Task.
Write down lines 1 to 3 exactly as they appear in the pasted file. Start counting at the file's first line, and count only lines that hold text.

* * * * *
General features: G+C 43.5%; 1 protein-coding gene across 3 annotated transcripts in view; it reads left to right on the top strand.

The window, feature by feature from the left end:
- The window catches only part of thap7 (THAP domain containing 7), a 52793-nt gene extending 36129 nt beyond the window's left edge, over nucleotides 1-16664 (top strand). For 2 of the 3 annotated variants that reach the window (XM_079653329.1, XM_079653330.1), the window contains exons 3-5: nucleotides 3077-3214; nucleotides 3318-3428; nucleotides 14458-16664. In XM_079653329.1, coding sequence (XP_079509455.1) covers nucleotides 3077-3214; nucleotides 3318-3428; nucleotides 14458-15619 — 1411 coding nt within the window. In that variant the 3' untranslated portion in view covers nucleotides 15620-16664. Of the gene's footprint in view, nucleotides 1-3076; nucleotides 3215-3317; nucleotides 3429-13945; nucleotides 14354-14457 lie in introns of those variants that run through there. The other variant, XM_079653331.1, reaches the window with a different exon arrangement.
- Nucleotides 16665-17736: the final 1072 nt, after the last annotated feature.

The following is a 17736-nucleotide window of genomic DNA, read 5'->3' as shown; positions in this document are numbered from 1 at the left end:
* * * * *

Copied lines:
General features: G+C 43.5%; 1 protein-coding gene across 3 annotated transcripts in view; it reads left to right on the top strand.

The window, feature by feature from the left end:
- The window catches only part of thap7 (THAP domain containing 7), a 52793-nt gene extending 36129 nt beyond the window's left edge, over nucleotides 1-16664 (top strand). For 2 of the 3 annotated variants that reach the window (XM_079653329.1, XM_079653330.1), the window contains exons 3-5: nucleotides 3077-3214; nucleotides 3318-3428; nucleotides 14458-16664. In XM_079653329.1, coding sequence (XP_079509455.1) covers nucleotides 3077-3214; nucleotides 3318-3428; nucleotides 14458-15619 — 1411 coding nt within the window. In that variant the 3' untranslated portion in view covers nucleotides 15620-16664. Of the gene's footprint in view, nucleotides 1-3076; nucleotides 3215-3317; nucleotides 3429-13945; nucleotides 14354-14457 lie in introns of those variants that run through there. The other variant, XM_079653331.1, reaches the window with a different exon arrangement.